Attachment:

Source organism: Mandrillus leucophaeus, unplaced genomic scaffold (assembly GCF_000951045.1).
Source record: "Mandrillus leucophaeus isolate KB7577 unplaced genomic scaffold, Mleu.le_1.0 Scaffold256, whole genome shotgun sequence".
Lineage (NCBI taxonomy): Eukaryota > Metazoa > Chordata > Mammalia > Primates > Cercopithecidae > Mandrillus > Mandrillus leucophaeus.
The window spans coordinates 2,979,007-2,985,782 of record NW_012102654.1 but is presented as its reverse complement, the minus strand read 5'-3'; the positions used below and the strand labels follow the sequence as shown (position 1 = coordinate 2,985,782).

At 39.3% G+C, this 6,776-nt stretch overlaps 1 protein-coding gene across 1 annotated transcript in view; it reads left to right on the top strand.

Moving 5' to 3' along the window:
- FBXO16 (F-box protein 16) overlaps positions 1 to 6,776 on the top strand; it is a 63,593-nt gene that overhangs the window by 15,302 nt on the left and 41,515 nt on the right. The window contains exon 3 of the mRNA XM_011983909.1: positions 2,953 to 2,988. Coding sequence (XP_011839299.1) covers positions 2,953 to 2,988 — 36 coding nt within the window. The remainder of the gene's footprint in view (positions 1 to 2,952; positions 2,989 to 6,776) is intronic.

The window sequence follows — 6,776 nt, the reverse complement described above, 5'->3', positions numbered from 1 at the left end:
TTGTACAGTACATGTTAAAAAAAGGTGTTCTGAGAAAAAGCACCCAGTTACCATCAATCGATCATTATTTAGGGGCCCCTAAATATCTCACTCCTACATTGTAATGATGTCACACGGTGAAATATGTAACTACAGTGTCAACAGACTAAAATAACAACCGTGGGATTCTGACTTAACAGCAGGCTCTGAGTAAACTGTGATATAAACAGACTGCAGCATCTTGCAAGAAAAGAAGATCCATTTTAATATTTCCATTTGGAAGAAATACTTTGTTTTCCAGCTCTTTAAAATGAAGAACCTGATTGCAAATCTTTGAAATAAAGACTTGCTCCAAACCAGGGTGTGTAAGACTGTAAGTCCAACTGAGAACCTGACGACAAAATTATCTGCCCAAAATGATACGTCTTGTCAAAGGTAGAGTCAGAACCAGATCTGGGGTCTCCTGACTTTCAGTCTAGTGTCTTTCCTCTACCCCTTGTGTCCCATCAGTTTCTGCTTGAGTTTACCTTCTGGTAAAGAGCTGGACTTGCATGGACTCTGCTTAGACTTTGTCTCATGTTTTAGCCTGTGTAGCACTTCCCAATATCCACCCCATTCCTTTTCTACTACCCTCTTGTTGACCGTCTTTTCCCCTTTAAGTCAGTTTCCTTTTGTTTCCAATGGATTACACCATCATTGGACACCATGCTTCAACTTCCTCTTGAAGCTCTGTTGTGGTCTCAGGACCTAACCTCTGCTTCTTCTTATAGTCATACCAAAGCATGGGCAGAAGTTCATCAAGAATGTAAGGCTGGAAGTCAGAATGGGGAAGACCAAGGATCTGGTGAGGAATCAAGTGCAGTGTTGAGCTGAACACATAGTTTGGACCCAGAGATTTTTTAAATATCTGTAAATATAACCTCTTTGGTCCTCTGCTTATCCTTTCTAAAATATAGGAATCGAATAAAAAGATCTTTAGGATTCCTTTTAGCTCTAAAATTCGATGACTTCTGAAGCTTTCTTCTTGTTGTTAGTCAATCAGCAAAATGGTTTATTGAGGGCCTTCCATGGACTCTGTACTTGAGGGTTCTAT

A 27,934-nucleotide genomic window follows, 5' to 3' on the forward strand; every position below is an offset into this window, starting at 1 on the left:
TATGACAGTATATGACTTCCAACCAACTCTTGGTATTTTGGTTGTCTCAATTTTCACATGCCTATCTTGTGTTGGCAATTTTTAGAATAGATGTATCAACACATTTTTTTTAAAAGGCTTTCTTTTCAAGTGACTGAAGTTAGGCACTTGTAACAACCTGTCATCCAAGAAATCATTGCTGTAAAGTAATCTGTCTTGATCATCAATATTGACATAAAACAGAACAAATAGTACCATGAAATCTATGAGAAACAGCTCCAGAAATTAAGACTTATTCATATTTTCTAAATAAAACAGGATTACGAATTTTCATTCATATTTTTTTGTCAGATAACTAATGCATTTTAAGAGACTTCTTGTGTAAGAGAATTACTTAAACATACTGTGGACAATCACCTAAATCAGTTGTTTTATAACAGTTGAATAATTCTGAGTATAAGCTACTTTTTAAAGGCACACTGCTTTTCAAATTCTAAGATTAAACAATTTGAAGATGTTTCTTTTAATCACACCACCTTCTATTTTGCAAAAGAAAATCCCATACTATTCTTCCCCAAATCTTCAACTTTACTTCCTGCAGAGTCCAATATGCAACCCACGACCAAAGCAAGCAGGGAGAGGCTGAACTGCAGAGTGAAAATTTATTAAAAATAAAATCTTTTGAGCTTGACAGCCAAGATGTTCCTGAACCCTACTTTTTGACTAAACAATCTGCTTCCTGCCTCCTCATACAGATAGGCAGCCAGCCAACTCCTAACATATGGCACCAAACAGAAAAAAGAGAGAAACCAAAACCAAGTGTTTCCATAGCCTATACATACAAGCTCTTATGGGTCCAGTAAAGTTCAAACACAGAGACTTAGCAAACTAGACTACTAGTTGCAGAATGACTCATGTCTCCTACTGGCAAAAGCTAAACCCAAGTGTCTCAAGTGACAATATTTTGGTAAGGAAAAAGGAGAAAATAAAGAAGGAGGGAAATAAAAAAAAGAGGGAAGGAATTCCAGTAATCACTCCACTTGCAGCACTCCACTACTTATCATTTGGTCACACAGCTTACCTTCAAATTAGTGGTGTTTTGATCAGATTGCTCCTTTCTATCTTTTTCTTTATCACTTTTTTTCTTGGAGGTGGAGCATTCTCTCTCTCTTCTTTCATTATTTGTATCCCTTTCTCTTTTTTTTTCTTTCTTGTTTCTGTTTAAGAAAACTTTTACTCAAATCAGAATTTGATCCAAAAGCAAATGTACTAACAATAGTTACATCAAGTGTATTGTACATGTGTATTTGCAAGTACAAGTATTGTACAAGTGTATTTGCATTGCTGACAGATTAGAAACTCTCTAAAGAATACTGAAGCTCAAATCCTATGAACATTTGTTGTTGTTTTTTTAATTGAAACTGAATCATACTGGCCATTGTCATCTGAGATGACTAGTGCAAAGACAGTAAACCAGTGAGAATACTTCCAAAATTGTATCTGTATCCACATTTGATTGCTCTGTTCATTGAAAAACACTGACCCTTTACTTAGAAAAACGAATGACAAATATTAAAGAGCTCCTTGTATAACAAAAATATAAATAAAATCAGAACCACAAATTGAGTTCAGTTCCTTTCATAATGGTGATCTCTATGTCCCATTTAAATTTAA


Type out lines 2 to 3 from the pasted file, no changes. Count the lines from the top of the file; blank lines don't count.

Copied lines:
Source record: "Mandrillus leucophaeus isolate KB7577 unplaced genomic scaffold, Mleu.le_1.0 Scaffold256, whole genome shotgun sequence".
Lineage (NCBI taxonomy): Eukaryota > Metazoa > Chordata > Mammalia > Primates > Cercopithecidae > Mandrillus > Mandrillus leucophaeus.